Amy Alexander is a professor and hackernaut who has been making computationally-based art projects since the 1990s. She is an algorithmic filmmaker and performer who has focused throughout her career on the fuzzy borders between media and the world.
Amy’s work has frequently addressed algorithmic subjectivity in digital culture by creating transparently biased, sometimes funny alternatives. She is currently developing new work that returns to this theme — this time addressing algorithmic bias in social media search and analysis. Using computer vision and machine learning-based methods of curation and production, she is developing a robot-made film and installation.
Over the years, Amy has worked in net art, software art, computationally-based installation, audiovisual performance, film, video, music and information technology. Her research and practice focuses on how contemporary media – from performative cinema to social media – changes along with cultural and technological shifts. Amy’s projects have been presented on the Internet, in clubs and on the street as well as in festivals and museums. She has written and lectured on software art, software as culture, and audiovisual performance, and she has served as a reviewer for festivals and commissions for new media art and computer music. She is a Professor of Visual Arts at the University of California, San Diego. She has been artist-in-residence iotaCenter in Los Angeles and The Media Centre in Huddersfield, UK. Amy has a Master of Fine Arts in Film/Video from California Institute of the Arts and a Bachelor of Arts in Communications from Rowan University of New Jersey.
Amy – who has also worked under the names Cue P. Doll and VJ Übergeek – was a
dinosaur old codger pioneer in the development of software-based net art, beginning in 1996 with the Multi-Cultural Recycler, a site that spoofed both net celebrity and faux multi-culturalism on the web. In addition to her art projects, she was also a co-founder and moderator of the Runme.org software art repository, an early member of the TOPLAP live coding collective, and has been active in algorithmic and media art curation.
Amy’s projects have been exhibited at venues ranging from The Whitney Museum, Prix Ars Electronica, Transmediale, SIGGRAPH, NIME, and the New Museum to club performances at Sonar (Barcelona), First Avenue (Minneapolis) and Melkweg (Amsterdam). She has performed on the streets of Los Angeles, San Diego, San Jose, Zürich, and Aberdeen, Scotland.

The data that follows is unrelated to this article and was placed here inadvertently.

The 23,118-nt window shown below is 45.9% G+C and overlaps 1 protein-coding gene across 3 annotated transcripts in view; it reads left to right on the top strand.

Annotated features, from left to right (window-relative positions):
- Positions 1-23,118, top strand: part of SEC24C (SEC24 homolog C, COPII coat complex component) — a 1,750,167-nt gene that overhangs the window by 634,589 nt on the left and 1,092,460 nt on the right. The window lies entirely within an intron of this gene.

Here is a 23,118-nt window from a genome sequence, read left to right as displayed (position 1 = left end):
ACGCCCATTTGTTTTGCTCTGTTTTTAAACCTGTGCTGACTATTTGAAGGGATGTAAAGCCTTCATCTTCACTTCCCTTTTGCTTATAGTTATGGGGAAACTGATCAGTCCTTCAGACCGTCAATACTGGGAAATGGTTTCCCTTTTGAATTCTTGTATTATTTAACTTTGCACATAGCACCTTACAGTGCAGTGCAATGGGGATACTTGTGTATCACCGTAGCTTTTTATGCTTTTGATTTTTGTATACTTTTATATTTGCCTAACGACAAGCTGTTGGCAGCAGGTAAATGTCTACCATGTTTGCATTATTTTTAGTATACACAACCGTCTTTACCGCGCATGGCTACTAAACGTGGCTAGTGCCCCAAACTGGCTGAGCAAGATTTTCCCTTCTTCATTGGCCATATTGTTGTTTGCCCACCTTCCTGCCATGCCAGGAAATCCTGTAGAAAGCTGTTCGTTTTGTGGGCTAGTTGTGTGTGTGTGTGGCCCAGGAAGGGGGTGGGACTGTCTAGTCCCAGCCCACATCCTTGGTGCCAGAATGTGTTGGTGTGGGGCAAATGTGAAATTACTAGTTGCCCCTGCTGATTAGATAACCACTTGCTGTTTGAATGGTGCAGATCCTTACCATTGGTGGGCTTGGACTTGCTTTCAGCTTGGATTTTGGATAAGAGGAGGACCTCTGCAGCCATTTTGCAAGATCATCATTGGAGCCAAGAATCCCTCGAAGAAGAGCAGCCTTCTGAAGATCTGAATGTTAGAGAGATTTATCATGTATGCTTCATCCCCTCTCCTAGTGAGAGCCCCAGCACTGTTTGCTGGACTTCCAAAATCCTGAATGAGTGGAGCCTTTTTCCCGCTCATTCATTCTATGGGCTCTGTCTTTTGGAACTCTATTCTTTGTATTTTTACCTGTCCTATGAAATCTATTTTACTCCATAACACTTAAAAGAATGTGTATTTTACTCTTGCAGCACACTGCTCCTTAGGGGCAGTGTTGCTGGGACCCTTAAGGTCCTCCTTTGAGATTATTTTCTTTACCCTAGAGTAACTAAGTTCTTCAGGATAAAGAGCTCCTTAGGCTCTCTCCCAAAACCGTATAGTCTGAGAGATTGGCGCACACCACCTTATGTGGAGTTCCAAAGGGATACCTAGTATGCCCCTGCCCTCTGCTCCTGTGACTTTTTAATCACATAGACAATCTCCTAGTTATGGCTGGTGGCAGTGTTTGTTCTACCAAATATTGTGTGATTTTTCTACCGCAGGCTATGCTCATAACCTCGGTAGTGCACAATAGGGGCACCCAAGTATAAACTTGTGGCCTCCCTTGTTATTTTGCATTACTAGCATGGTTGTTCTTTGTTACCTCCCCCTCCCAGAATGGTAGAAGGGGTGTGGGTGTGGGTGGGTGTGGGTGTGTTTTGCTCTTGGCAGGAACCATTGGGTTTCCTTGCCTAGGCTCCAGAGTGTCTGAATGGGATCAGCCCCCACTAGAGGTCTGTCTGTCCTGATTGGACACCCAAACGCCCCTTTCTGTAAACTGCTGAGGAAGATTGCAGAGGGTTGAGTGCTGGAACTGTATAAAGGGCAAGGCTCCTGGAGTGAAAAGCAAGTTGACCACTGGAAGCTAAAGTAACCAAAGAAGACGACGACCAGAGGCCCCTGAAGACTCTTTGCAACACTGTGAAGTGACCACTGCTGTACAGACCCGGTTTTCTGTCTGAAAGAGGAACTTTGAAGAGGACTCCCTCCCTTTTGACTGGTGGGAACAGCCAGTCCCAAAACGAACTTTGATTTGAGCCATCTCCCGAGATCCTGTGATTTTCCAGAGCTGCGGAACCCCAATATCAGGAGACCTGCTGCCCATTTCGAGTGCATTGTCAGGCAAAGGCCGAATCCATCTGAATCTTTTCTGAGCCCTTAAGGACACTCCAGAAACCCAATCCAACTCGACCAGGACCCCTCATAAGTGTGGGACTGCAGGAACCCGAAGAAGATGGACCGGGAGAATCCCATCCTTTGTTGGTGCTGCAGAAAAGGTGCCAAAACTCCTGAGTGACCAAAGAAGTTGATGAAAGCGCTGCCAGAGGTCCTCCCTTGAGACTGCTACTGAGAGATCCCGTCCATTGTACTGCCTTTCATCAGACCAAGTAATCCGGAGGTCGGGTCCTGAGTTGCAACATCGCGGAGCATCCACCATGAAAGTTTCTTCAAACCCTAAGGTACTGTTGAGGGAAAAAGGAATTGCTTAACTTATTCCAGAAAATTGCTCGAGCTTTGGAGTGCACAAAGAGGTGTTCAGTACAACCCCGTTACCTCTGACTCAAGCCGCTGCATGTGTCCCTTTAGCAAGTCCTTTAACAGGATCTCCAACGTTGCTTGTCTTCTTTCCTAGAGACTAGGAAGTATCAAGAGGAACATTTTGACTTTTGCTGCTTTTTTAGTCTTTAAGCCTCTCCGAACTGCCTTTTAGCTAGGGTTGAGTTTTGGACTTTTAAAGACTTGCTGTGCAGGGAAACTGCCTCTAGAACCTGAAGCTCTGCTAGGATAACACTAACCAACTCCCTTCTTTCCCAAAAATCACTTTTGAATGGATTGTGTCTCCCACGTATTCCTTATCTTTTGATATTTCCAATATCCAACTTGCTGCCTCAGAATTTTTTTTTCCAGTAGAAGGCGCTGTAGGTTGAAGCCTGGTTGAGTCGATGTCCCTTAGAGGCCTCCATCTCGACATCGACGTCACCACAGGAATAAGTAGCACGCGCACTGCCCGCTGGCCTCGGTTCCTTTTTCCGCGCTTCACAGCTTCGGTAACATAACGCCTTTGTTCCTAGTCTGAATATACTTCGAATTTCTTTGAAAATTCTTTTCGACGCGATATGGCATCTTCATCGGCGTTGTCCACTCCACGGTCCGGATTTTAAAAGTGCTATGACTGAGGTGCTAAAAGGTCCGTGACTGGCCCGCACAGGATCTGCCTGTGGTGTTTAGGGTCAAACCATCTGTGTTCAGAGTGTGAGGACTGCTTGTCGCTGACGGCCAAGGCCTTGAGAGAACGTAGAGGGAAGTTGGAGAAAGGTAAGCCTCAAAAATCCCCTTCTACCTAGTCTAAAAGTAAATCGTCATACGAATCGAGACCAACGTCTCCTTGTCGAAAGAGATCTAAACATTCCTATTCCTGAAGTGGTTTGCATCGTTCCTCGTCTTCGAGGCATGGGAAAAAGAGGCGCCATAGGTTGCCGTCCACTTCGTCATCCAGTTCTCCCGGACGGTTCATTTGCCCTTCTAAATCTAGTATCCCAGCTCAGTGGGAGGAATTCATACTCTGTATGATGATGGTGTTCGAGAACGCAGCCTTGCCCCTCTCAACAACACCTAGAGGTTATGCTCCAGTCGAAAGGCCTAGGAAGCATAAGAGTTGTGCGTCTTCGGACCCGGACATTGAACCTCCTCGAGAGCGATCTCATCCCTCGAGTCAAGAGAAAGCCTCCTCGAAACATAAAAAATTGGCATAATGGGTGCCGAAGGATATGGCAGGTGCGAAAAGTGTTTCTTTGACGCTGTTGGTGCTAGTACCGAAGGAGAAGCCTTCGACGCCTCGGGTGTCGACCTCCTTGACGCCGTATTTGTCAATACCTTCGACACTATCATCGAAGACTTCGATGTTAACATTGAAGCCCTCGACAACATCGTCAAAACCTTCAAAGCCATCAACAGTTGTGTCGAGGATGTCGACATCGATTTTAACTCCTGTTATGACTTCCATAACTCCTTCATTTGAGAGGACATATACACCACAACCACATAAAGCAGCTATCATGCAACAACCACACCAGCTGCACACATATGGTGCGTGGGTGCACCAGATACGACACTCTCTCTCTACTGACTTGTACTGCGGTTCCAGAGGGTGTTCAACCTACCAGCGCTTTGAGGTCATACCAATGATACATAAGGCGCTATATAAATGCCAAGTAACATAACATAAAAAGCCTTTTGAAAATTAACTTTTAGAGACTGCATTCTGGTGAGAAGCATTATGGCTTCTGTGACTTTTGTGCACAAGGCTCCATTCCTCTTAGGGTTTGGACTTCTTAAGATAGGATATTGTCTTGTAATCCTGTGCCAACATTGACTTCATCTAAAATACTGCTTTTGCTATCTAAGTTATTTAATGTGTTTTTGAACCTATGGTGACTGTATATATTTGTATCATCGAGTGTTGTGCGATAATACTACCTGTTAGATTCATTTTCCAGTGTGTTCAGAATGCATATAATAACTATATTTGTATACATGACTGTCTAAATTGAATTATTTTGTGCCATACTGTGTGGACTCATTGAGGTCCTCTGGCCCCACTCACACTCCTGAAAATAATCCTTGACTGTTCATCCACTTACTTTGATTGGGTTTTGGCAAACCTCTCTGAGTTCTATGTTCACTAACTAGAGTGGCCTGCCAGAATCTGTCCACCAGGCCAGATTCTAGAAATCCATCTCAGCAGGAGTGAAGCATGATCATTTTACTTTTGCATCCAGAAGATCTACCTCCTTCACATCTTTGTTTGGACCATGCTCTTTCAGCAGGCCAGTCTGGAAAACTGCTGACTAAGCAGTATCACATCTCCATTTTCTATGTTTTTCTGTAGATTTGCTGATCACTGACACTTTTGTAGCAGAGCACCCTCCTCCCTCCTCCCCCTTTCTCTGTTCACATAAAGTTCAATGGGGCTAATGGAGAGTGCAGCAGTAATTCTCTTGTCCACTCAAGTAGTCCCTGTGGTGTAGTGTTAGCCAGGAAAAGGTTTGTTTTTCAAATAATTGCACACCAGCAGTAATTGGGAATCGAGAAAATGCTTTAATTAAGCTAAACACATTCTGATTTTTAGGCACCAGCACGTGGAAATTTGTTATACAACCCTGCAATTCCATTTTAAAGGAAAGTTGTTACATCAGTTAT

Amy’s work has been influenced by her background in musical performance. As part of her research into performative practices, she has studied and performed standup comedy. Besides continuing her own performances, she’s published texts on audiovisual performance history. Amy particularly enjoys researching early 20th century audiovisual performance artist and inventor Mary Hallock Greenewalt: she operates the Mary Hallock Greenewalt Visibility Project, an online database and archive. Amy’s recent performance project PIGS (Percussive Image Gestural System), is a live performance and research project focused on using silent percussion as a means to create improvisational, structured visuals.
Amy enjoys giving lectures on a range of topics including algorithmic bias and subjectivity, cultural anthropologies of gender roles in 20th and 21st century computing, and systems and disruption in 20th and 21st century media.
Though prevailing 80’s cultural norms and academic advising actively discouraged Amy (and too many others) from pursuing an academic degree in Math or Computer Science, she has managed to sneak in a few courses and a lot of self-teaching along the way. She worked for several years in Unix systems administration in academic and entertainment industry settings. She continues to enjoy learning technologies and languages (both the computer kind and the natural kind.)
Amy’s past lives have included work as a record store manager, a video camera operator / editor / technician, a 3D animator, a television and new media effects developer, a systems administrator, and a couple of assorted others. She programs in Max/MSP, Python, Processing, and a few others, and continues to maintain various Linux and Raspberry Pi servers. She continues to enjoy playing the drums, and still occasionally stumbles around on bass, guitar, and violin.